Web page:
II. GOD IS MORE PROFOUND THAN THE PLOTTERS. (Vers. 2, 3.) The revolters in Israel were "profound to make slaughter." They laid their plots deep. They concocted conspiracies (Hosea 7:3-7) and planned deeds of blood (Hosea 6:8, 9). They thought that no one knew of their doings. But God was more profound than they were. "I know Ephraim, and Israel is not hid from me." They would find him "a rebuker" of them all. All their sins were "naked and open" to him - their plottings, their "whoredom," and everything else.

1. The wicked pride themselves on their deep cunning. They imagine that their deeds are wrapped in impenetrable darkness. They are strong in a fancied security. They think no one can find them out.

2. They forget about God. All the while God is watching their doings; he is privy to their most secret counsels; he knows how to counterwork and defeat their plots; he will at last "bring every work into judgment, with every secret thing, whether it be good or whether it be evil" (Ecclesiastes 12:14).


1. The sinner puts God out of his thoughts. Israel had turned its back on Jehovah. It would not know him. "They will not frame their doings," etc. The cause of this was the evil heart of unbelief in the people, leading them to depart from the living God. "The spirit of whoredoms is in the midst of them." The alternative rendering of the clause first suggests that, once the sinner has embarked on evil courses, he finds it difficult again to leave them: "Their doings will not suffer them to turn unto their God." The "spirit of whoredoms" binds the transgressor in love to ways that are not, right. These fix themselves as habits, customs. The latent sense of wrongdoing in the mind will not allow of further debate with conscience. The sinner, in this condition, is apt to think that, because he has succeeded in forgetting God, God has forgotten him as well.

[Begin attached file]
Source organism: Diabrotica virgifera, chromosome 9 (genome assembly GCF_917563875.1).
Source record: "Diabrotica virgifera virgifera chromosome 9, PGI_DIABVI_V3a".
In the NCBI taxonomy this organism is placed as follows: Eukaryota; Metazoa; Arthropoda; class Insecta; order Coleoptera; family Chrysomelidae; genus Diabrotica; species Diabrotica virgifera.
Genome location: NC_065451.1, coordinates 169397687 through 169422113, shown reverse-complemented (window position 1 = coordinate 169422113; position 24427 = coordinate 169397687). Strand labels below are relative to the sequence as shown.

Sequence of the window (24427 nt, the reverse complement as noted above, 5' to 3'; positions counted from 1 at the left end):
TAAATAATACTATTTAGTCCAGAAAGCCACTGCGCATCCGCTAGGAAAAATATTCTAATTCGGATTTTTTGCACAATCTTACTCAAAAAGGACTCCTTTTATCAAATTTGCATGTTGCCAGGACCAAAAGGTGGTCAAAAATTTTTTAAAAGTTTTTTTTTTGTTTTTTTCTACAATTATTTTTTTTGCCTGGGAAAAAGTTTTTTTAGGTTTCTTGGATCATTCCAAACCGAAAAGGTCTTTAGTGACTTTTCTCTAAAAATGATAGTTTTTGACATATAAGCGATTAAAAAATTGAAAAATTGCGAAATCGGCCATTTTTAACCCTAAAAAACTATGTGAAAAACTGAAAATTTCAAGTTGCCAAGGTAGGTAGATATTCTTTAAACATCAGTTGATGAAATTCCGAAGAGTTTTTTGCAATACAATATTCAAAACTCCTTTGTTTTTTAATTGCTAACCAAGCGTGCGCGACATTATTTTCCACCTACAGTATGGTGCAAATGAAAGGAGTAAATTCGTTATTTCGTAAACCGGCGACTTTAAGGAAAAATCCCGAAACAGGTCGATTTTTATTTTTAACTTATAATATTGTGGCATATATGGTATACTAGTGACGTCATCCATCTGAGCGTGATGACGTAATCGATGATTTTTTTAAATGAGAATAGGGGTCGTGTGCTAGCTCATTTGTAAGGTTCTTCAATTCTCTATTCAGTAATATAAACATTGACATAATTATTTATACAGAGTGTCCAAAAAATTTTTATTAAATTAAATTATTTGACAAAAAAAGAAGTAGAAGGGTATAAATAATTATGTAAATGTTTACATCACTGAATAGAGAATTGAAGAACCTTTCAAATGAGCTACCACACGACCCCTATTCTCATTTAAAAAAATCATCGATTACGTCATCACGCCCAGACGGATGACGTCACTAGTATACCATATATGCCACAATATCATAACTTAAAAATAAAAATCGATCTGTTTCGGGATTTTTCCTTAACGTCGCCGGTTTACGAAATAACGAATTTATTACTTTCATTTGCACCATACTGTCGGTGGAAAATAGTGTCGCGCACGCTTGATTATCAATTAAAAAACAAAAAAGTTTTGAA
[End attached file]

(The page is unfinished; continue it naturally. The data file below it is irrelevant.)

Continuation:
2. God, however, is not forgetful of the sinner. With the latter it may be "out of sight, out of mind; ' but there is neither" out of sight" nor "out of mind" with God. The "pride of Israel" here (ver. 5) and in Hosea 7:10 is best interpreted - after the analogy of the similar expression, "excellency [pride] of Jacob," in Amos 8:7 - of God himself, Israel's glory. Israel had forgotten God, but God remembered Israel, and testified against it "to its face." He testified now

(1) by reproofs; and would testify afterwards

(2) by judgments. "Therefore shall Israel and Ephraim fall in their iniquity." What applied to Israel applied also to Judah - "Judah also shall fall with them;" and applies to every sinner. God testifies to the sinner of his sins, of his ingratitude, of his folly, and of his certain punishment. This, through conscience, in the Word, by the Spirit, by the reproofs of his servants.


1. The time would come when, convinced of its folly, Israel would begin to seek eagerly after God. "They shall go with their flocks and with their herds," etc.

2. But it would then be too late. "He hath withdrawn himself from them." The reason why God would thus withdraw himself would be that there was no sincerity in their approach. They would come with flocks and herds, but not with the essential sacrifice - the contrite spirit. The character of Israel was not such as held out any hope of genuine repentance. "They have dealt treacherously against the Lord," etc. (ver. 7). The right time to seek the Lord is while he "waits to be gracious." After that it is too late (Proverbs 1:24 34).